- They lost 4.81 points per game last year because of turnover luck, according to Football Study Hall.
- They lost six of nine one-score games last year.
- They play in the Big Ten West.
Those are all compelling points that point directly to improvement. So is returning a four-year starting quarterback—even if that quarterback, Tommy Armstrong Jr., has sometimes been hard to count on.
The Huskers came together in a bowl win over UCLA, and if they carry that momentum into next year, they are strong candidates to reach the Big Ten title game. Considering they beat last year's Big Ten champion, Michigan State, during a season in which they lost seven games, it would be foolish to count them out.
Big 12: Texas Tech
With Patrick Mahomes at quarterback and Kliff Kingsbury on the sideline as head coach, Texas Tech will field another explosive offense. Even with some losses, it will be good enough on that side of the ball to compete for a Big 12 title.
The question is whether its defense, in Year 2 under coordinator David Gibbs, will improve enough or force enough takeaways to finish middle of the pack instead of down near the bottom nationally.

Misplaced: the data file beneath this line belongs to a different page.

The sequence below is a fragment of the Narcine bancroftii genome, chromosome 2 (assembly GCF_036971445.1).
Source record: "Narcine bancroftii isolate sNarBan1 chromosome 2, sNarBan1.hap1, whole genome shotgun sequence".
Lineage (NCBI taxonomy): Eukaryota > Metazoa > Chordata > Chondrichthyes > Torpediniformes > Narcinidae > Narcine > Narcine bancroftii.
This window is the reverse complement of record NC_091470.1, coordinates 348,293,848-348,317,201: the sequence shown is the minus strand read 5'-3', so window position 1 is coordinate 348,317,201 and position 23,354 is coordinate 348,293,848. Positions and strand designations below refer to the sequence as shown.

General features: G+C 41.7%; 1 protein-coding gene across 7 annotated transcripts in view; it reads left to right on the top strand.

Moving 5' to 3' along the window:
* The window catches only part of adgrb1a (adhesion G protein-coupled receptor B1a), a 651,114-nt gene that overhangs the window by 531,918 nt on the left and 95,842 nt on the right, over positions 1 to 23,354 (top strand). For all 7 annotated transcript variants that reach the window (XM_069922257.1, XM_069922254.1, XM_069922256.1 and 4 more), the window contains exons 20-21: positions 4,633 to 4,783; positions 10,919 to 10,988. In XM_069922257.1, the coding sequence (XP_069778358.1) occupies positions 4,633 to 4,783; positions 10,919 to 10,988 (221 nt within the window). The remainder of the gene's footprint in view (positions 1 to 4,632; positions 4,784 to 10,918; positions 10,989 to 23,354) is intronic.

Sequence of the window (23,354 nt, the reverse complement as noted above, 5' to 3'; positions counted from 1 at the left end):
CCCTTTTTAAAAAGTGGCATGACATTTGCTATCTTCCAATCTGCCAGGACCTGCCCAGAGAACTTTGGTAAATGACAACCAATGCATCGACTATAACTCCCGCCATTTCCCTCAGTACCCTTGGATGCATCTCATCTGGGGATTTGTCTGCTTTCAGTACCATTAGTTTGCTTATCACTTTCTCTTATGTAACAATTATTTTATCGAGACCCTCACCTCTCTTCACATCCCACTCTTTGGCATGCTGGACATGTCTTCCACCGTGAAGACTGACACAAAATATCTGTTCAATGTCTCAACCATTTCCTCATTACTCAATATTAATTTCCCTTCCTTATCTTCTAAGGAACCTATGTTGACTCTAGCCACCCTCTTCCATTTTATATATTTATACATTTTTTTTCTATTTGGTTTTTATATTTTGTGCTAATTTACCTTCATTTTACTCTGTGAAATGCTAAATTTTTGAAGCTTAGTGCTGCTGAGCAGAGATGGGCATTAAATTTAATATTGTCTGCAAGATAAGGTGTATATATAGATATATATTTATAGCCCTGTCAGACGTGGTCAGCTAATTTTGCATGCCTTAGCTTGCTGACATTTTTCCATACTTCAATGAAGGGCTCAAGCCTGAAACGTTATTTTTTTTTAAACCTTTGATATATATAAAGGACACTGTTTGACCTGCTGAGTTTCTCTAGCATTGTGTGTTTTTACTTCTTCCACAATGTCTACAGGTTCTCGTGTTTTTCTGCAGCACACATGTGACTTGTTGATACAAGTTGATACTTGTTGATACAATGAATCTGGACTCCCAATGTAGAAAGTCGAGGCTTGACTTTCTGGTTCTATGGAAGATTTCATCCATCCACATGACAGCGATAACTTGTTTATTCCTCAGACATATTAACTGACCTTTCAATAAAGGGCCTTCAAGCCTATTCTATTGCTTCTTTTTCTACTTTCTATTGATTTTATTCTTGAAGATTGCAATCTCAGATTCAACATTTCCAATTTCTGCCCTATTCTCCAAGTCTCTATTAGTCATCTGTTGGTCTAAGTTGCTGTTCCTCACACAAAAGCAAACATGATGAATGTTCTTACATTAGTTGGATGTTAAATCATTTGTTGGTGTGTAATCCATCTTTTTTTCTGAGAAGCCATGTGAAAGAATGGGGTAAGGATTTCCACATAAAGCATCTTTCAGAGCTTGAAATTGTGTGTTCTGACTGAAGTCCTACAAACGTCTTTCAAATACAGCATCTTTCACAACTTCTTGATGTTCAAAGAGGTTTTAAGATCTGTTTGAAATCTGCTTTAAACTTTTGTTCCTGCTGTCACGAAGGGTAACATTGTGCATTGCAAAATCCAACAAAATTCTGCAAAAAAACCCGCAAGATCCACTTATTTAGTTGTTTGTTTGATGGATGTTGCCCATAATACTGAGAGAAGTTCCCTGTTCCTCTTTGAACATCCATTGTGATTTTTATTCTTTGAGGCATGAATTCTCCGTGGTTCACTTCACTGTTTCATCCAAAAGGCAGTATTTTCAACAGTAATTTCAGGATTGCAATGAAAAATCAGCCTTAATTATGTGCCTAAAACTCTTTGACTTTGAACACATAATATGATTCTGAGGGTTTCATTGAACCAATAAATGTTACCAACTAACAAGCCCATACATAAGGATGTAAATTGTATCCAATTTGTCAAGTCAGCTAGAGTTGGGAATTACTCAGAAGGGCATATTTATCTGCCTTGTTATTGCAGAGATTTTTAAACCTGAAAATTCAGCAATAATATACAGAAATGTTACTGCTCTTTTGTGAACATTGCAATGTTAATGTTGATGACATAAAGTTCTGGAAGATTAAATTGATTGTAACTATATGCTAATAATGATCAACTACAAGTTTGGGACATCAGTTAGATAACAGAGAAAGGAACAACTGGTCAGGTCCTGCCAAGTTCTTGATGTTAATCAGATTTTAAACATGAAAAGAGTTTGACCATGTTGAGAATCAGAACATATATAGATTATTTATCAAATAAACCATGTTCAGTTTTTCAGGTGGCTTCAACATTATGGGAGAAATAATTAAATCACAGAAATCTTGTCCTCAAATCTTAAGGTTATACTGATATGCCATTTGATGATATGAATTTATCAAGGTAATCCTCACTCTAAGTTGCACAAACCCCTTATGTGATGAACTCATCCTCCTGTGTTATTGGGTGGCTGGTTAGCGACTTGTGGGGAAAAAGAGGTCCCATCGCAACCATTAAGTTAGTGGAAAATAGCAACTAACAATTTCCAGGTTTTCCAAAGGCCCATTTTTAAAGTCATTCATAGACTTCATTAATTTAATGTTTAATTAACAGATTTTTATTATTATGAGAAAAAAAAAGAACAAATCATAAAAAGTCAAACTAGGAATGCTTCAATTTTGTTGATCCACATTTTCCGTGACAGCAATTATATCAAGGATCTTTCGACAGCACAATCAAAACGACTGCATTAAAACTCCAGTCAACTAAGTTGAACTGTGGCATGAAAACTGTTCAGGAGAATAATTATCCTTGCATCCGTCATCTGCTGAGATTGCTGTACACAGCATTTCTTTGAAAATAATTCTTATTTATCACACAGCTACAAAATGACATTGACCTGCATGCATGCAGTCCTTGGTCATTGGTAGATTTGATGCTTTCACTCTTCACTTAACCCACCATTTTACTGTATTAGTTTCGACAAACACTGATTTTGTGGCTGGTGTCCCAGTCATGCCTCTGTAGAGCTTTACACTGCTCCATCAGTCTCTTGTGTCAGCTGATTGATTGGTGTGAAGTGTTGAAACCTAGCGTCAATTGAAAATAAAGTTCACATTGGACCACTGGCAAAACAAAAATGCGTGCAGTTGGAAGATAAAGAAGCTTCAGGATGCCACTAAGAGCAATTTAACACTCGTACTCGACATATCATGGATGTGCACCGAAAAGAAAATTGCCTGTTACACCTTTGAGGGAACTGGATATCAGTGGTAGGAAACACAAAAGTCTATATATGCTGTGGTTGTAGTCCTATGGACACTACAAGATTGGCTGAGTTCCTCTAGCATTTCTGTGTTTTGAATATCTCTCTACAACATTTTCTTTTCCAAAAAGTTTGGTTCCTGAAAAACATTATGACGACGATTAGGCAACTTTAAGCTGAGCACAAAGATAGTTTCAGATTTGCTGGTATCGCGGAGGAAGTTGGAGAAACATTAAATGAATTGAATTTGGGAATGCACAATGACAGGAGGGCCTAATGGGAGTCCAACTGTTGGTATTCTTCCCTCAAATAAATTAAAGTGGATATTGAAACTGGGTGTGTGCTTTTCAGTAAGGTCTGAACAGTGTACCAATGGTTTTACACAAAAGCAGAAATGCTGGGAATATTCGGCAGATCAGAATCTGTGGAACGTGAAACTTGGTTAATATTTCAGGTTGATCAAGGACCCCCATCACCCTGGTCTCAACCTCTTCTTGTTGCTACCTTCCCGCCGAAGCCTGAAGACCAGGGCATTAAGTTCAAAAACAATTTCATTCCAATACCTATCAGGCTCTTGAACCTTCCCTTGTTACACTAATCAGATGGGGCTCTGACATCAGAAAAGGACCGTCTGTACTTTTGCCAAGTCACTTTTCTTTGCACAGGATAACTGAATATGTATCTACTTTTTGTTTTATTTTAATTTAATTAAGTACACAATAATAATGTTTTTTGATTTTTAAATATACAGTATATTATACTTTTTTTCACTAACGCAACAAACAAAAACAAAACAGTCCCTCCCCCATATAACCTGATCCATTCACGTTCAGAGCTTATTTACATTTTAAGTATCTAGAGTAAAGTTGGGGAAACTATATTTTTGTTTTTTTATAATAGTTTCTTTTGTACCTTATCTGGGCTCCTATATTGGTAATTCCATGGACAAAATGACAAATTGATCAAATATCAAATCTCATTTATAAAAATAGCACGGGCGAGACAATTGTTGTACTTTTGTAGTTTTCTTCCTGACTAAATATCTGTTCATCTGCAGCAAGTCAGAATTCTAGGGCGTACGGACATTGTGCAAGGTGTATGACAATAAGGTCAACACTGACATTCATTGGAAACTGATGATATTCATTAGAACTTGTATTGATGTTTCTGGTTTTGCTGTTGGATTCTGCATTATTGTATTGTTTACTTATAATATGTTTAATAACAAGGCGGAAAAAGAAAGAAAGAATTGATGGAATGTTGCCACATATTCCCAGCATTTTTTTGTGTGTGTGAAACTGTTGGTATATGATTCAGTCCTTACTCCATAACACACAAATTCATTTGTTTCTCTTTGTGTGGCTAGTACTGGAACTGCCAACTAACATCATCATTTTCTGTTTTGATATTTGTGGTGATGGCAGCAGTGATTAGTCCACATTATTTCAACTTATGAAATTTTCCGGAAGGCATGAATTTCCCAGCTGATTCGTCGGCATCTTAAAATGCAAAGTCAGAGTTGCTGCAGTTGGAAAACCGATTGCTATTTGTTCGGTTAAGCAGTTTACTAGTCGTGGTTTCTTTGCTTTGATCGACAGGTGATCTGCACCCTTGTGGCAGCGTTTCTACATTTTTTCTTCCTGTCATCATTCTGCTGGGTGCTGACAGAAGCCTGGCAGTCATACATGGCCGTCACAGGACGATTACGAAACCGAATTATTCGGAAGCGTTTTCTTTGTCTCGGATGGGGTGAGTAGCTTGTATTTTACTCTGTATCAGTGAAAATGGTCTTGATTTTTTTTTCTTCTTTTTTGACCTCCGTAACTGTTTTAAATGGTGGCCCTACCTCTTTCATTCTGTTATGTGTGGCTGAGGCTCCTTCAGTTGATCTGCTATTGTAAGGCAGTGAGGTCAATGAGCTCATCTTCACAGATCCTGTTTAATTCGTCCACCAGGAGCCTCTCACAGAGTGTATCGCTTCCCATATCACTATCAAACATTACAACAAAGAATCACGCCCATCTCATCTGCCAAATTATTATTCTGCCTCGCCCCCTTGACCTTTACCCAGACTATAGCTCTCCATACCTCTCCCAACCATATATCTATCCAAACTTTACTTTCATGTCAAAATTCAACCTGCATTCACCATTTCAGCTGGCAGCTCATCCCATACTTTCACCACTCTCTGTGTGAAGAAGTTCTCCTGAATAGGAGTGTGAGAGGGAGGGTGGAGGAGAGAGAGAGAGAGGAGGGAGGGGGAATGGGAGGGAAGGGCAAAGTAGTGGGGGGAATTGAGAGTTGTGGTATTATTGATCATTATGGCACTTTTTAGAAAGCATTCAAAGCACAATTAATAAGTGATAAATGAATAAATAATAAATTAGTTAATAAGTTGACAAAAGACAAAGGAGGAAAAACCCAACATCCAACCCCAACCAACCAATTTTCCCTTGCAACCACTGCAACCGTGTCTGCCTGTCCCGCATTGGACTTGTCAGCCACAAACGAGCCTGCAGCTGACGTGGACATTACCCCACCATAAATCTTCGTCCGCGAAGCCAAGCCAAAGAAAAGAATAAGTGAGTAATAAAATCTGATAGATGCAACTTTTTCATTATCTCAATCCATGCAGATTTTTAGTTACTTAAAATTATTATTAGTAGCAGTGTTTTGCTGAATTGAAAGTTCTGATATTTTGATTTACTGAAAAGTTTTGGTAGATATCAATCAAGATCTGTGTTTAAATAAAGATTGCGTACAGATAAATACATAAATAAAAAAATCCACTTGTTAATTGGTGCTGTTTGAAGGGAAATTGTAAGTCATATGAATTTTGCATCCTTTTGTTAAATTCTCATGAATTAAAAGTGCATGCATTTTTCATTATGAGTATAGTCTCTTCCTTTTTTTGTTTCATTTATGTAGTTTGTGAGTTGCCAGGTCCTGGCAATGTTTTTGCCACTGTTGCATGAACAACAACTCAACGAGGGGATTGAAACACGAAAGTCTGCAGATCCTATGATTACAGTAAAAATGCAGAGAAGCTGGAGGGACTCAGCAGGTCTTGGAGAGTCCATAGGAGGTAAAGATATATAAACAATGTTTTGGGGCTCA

Based on recent history, that's unlikely. But it's not impossible. Prior to joining the Red Raiders, Gibbs' Houston defense forced 73 turnovers in two seasons—the most in FBS over that span (2013-14).
Stranger things have happened than a fluky-good defensive year, especially from a team that beat Arkansas and nearly upset TCU (and would have if not for running back Aaron Green's last-second fourth-down touchdown catch) last season.
Washington was better than you realized last season. Despite going 7-6, the Huskies ranked No. 13 in Football Outsiders' F/+ ratings. For context, that put them one spot ahead of Baylor, four spots ahead of USC and 10 spots ahead of rival Oregon.
What's more, they posted those numbers with a pair of true freshmen, Jake Browning and Myles Gaskin, at quarterback and running back, respectively. Both return as sophomores under head coach Chris Petersen, who should field his best offense since leaving Boise State in 2014.